One of those initiatives, known as Pandemic Unemployment Assistance, sought to provide help to Uber drivers, DoorDash deliverers and other self-employed workers and participants in the gig economy — typically a category of Americans who are ineligible for jobless benefits. Those applicants in some cases faced immense delays as states struggled to implement their systems, and in some parts of the country, the disruptions fell hardest on Black and Hispanic workers.
A second GAO report, also released Tuesday, shed fresh light on the disparity. In North Dakota and Wisconsin, two of four states studied, the percentage of Black applicants receiving benefits was about half that of White applicants through April 2021. The same proved true for Hispanic and American Indian applicants in Wisconsin — the percentage of their claims receiving benefits was also”substantially lower” than White applicants.
GAO cautioned that the causes are unclear, stemming perhaps from technical glitches or “individual biases.” Still, it raised concerns the problem could be far greater in scope, pointing to other surveys that suggest “the present of racial and ethnic disparities” across unemployment programs nationwide.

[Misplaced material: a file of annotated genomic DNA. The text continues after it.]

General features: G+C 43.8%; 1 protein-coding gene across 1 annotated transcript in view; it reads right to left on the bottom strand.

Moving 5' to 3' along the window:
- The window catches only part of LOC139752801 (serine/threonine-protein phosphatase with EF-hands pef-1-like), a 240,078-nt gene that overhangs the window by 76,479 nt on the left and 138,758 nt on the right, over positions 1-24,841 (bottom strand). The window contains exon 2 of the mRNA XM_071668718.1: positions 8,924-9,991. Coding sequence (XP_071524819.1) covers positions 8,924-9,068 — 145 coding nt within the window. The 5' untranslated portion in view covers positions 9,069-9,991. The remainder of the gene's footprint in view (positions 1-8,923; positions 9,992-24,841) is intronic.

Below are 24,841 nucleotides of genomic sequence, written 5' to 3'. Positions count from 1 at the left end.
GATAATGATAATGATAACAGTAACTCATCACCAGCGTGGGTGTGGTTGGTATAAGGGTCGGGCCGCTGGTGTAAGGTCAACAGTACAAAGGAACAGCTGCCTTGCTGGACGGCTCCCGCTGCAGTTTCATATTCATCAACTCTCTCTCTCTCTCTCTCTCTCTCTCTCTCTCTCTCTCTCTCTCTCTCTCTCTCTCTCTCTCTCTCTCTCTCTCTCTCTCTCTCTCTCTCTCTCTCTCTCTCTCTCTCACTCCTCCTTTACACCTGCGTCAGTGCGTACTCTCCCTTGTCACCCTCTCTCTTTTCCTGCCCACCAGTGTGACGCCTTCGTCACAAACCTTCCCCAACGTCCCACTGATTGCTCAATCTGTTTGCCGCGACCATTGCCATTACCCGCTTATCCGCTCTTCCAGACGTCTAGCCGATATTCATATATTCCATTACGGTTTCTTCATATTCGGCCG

The revelations come as the Biden administration has trained its attention on the unemployment insurance program, looking to modernize systems and improve Americans’ access to benefits. In recent months, the federal government has dispatched tech teams to states to help them complete computer upgrades. The White House has been laboring on an executive order that aims to combat identity theft targeting federal programs, while U.S. prosecutors have started bringing cases against suspected fraudsters.
On Capitol Hill, meanwhile, Wyden and Sen. Michael Bennet, D-Colo., have continued to call for long-stalled legislation that would overhaul the country’s unemployment program — including the way it provides benefits. Wyden stressed it would “address many of the problems GAO identifies” in its reports.
“These reports demonstrate that we need to better protect workers of color, who are less likely to be protected by our UI system, and permanently expand jobless protections for workers, such as gig workers and new labor market entrants, who were excluded from benefits at the outset of the pandemic,” Bennet added in a statement to The Post.